Discussion in 'Diet, Nutrition and Supplements' started by Erik, Sep 4, 2007.
glad your here :hug:
It is nice to know I am not alone in these crazy craving's and binge's. :sadface:
not at all :wink:
What I really like here is Erik is dead on with keeping it clear about craving.
Our(me(20yrs)and the 30%?who are recovering thru the 12 step fellowship) literature clearly states that our (speaking for myself and my fellows) addiction is an "allergy of the body and an obsession of the mind" . We are taught about cravings exactly the way it has been explained here in this thread as in our 1935 literature.
"once we put [it] in our system we set off the PHENOMENON of craving...." What I really liked was when one postr explained early in the thread what trigger her binge.
That describes most of mine to a T.
I feel totally hungover. What I really want to do is face what is uncomfortable and overcome that . When I tried 12step food groups , I became more crazy with the food focus. I was skinny but miserable as hell
because there were sooo many rules and rituals that made me feel like a weirdo around other people who didn't have food issues.
I go through seasons when this addiction doesn't bother me at all, and then BAM! I have a cheat and it spirals into a binge. When it seems everyone around us is eating everything we restrict, it can be overwhelming, especially for those of us who KNOW what to do in order to achieve the body we want.
It would seem that because of that knowledge, we would follow that path, but then we take the opposite road, desiring to eat simply what everyone else eats.
There are times when absolute discipline isn't even an issue, and then there are times when adhering seems nearly impossible, like this driving force, a craving, an addiction.
Ultimate deliverance is my goal.
I am new to this forum and now I finally get this food addiction! Thanks everyone! Thanks Erik!
This is all about mind set right? You have to avoid and/or get rid of all the trigger foods from your house! I have way too many trigger foods in my house! It is clean-up time!
This is really scary... You just described my adolesence... And sadly, sometimes my current reality, though infinitely less, in the last several years. I think having to be accountable to a coach, learning to love the strong body that I have, and learning that food has to be a partner in my quest for balance helped to make things change some. I know that I can't just eat anything that I want, because of my triggers, but I also don't fear the cookies at Christmas now, b/c I'm finally at a point that I have a little control. That said, there are still days when I'm not paticularly busy that I think of little else than when I get to eat again, and how I'm going to cook it... It is a VERY ReAL issie...and unfortunately too many people have it and don't realize it.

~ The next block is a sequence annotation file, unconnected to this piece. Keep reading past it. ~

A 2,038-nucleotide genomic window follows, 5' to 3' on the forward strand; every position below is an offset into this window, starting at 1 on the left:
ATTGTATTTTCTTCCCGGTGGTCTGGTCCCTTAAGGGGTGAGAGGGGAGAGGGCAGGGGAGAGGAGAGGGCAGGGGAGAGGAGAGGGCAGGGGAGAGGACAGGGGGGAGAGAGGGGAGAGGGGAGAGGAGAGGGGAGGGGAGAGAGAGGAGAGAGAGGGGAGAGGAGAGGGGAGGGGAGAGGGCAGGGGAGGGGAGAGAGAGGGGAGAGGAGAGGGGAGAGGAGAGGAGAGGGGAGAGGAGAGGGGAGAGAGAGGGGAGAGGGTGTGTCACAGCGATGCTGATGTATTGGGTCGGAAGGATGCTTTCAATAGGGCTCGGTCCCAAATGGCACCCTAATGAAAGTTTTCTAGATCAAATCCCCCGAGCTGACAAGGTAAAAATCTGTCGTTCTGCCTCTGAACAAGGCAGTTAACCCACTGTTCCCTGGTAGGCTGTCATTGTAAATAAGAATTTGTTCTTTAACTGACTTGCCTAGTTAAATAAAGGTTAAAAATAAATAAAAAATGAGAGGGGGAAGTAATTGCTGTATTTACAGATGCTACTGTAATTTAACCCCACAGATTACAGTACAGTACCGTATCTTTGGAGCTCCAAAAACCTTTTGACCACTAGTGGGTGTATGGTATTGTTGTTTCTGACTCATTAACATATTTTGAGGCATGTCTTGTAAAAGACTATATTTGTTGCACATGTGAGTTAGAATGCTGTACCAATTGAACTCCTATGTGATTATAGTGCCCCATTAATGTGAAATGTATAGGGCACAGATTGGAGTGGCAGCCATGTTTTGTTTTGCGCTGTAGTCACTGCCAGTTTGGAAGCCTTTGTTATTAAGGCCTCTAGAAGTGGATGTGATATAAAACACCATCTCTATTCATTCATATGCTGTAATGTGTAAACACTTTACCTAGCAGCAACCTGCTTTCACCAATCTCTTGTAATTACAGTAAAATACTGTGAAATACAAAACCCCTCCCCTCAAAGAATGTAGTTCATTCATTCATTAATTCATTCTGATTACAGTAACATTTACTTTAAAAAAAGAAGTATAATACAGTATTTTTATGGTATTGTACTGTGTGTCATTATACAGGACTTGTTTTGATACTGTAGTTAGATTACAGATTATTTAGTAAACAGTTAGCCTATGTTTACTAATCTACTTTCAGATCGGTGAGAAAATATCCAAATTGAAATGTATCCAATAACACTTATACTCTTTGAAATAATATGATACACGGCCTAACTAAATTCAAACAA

Just want to say that I'm proud of everyone here for being strong enough to do something about it.
I agree TOTALLY about learning to be around your triggers. Otherwise they rule your world.:chairshot:
This is a great thread, Erik.
My personal experience is that the food addiction that is just cyclical binging is much more manageable than the addiction that has an underlying cause. Some individuals replace alcohol binging with food binging, which IMHO is a good step-up. If you look at your own weekly training commitment over a period of years, sometimes you can see that the lulls coincide with the binging tendencies, and sometimes with other food habits and seasonal changes.
I found initially that my binging was seasonal, and "simply" required treating it like a depression - using light therapy and avoiding certain foods, and all forms of milk products (even stonecold :mecry: ) from October thru May. And I began a soy lecithin program. It worked for a long time.